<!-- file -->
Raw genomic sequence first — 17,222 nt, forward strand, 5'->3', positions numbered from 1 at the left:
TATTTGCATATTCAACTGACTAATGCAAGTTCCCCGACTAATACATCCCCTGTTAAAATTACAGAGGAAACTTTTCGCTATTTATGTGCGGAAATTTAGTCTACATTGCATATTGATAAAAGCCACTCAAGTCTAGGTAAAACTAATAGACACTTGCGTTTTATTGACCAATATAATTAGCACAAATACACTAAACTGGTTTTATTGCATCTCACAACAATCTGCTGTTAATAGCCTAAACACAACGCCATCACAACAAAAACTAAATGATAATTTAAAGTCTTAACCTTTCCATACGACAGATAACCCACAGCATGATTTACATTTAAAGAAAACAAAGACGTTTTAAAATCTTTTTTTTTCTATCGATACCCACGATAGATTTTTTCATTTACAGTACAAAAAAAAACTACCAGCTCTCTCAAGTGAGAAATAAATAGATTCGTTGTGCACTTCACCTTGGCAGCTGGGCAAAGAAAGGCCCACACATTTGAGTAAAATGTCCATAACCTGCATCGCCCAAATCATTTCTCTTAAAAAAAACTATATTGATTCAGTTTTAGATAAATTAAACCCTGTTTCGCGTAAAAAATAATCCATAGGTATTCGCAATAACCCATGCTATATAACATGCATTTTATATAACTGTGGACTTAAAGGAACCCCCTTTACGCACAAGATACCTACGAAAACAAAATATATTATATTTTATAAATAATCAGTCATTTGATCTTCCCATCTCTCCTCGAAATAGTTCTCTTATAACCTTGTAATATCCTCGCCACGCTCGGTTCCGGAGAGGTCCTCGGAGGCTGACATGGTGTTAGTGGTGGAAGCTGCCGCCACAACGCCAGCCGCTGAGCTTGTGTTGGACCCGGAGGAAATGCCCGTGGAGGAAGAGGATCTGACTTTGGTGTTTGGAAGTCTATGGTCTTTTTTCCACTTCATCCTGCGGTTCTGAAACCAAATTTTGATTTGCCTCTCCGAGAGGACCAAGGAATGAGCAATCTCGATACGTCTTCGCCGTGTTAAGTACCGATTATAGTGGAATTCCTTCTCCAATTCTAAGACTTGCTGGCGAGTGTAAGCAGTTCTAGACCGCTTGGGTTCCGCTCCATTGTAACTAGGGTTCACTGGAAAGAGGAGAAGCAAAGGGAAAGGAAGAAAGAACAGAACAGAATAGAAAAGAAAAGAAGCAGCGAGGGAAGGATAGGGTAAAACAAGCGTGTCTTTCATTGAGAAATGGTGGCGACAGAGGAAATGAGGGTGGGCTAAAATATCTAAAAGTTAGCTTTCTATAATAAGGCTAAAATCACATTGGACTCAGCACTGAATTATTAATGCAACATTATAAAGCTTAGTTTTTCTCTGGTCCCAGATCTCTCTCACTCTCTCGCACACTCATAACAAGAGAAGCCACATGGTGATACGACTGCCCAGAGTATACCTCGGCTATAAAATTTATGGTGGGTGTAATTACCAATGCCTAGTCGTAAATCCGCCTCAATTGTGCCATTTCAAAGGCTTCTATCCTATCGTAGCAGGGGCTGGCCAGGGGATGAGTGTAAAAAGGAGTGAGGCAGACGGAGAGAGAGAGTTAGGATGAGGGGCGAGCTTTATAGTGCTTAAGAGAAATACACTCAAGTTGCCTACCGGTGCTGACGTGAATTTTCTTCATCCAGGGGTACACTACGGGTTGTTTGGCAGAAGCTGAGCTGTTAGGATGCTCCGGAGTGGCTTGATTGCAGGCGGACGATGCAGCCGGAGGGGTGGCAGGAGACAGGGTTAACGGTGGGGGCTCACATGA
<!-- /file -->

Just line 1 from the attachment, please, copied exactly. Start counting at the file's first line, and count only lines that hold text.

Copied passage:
Raw genomic sequence first — 17,222 nt, forward strand, 5'->3', positions numbered from 1 at the left: